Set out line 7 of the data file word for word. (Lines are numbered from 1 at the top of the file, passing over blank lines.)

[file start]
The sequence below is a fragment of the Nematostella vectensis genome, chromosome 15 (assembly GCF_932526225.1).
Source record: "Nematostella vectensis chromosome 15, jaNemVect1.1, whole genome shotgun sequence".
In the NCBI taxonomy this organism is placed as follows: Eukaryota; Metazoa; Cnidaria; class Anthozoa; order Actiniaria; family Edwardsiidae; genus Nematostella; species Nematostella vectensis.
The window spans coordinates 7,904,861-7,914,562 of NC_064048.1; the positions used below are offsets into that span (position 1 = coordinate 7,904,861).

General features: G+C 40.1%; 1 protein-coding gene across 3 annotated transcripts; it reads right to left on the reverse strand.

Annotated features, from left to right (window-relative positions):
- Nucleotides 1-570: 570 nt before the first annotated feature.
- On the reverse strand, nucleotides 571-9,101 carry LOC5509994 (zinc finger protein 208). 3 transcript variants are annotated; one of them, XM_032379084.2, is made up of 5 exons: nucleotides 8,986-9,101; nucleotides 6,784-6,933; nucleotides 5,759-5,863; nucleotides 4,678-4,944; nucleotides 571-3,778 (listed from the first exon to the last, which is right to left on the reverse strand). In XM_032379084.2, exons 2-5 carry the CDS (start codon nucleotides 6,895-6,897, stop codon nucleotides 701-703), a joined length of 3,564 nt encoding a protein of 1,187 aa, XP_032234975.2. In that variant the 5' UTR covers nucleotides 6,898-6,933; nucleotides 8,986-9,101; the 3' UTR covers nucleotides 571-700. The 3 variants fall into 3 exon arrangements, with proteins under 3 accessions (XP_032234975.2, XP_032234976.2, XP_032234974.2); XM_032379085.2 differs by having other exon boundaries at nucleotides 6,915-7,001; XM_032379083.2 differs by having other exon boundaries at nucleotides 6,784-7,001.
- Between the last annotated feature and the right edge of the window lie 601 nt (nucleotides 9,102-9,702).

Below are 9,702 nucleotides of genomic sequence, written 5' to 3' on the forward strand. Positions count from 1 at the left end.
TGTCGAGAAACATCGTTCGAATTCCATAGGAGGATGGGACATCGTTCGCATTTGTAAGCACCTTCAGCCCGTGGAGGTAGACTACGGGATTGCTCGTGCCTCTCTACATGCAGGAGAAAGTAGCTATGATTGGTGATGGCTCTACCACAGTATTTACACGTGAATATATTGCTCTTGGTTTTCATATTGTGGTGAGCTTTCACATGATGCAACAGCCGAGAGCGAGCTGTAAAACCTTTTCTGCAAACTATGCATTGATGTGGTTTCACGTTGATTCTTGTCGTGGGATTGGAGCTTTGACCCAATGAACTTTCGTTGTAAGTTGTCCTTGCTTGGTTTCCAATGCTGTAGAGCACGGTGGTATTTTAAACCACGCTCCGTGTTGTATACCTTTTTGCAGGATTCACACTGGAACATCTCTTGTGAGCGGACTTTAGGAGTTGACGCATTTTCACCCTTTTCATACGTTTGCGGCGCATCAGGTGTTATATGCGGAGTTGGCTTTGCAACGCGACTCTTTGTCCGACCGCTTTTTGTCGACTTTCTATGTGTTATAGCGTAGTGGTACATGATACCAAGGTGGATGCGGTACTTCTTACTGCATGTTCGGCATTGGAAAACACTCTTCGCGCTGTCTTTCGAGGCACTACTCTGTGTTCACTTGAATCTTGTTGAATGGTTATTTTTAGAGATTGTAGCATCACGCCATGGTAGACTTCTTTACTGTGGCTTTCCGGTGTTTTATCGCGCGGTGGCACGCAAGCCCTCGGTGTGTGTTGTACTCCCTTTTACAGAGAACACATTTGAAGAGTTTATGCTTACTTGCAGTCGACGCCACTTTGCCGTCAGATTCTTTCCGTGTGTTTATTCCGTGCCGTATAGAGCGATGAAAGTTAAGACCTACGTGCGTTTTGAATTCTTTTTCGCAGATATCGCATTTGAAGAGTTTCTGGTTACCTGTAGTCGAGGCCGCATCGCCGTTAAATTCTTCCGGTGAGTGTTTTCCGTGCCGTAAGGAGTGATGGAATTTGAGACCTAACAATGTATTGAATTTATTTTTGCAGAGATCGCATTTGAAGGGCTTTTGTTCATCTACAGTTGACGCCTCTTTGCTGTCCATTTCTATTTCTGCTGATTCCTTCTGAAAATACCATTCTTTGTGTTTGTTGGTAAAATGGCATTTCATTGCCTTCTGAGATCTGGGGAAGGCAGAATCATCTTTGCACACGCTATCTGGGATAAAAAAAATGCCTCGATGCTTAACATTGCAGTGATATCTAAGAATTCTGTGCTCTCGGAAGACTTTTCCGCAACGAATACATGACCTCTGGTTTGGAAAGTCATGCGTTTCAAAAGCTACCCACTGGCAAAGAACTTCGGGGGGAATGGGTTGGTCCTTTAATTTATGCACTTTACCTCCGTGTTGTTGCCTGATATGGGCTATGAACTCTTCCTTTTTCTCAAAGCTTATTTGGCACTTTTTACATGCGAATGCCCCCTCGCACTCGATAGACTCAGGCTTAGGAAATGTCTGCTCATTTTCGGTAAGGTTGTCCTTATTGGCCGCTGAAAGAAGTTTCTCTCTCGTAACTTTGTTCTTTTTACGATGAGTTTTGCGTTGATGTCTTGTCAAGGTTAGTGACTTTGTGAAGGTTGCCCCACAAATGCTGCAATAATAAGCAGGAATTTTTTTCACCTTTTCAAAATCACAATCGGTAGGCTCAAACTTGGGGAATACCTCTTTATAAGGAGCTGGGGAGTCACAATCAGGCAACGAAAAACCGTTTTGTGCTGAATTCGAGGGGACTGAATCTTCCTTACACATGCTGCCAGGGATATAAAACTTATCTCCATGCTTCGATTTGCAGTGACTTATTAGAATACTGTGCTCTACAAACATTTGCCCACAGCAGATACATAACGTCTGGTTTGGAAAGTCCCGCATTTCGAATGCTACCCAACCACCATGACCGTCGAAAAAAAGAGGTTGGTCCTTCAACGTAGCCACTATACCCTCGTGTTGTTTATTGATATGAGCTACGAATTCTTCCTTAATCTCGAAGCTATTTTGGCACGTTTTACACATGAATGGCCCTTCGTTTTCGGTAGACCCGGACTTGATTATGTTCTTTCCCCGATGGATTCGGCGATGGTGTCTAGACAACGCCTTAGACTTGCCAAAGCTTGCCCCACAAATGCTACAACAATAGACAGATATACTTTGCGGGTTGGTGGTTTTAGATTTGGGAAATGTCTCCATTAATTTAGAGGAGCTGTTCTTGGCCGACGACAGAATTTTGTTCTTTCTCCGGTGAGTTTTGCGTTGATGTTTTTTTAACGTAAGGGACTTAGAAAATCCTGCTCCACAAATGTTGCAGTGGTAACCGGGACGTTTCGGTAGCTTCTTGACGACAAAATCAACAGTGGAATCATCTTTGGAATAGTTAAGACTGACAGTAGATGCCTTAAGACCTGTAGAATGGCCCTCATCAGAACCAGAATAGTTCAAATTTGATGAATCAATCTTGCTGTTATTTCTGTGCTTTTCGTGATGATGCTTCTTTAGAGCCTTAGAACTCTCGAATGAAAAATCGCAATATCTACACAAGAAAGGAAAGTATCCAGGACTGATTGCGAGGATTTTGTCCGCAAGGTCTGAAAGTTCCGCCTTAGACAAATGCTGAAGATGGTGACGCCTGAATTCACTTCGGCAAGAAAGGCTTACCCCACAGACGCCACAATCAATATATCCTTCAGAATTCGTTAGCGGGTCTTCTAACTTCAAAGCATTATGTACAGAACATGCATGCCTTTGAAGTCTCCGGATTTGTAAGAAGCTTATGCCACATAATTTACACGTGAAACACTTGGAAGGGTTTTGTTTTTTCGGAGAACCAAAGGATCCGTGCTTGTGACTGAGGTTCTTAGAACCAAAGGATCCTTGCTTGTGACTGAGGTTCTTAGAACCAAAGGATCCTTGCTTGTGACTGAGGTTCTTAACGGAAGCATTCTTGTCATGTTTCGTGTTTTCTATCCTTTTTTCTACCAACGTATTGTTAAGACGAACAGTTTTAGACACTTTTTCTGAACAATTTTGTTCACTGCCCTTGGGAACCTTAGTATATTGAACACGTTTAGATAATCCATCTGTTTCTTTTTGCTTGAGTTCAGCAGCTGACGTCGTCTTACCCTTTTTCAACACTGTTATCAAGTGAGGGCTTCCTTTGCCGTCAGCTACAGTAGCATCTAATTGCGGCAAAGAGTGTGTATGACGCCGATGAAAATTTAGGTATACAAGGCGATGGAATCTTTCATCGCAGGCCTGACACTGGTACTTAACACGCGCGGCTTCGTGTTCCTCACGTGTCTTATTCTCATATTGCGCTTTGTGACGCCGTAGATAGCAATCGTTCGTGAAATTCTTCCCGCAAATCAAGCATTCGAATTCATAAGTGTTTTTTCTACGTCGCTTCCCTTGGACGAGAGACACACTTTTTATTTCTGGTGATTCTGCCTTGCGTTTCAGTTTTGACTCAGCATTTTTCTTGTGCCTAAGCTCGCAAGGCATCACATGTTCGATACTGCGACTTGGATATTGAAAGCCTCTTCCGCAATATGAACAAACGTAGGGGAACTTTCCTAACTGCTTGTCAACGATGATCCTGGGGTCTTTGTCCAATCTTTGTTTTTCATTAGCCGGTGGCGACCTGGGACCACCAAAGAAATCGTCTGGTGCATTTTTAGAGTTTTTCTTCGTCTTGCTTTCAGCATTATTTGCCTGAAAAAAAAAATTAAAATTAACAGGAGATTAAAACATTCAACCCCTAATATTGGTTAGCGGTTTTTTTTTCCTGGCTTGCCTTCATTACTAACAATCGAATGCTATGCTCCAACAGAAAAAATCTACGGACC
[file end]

- Nucleotides 1-570: 570 nt before the first annotated feature.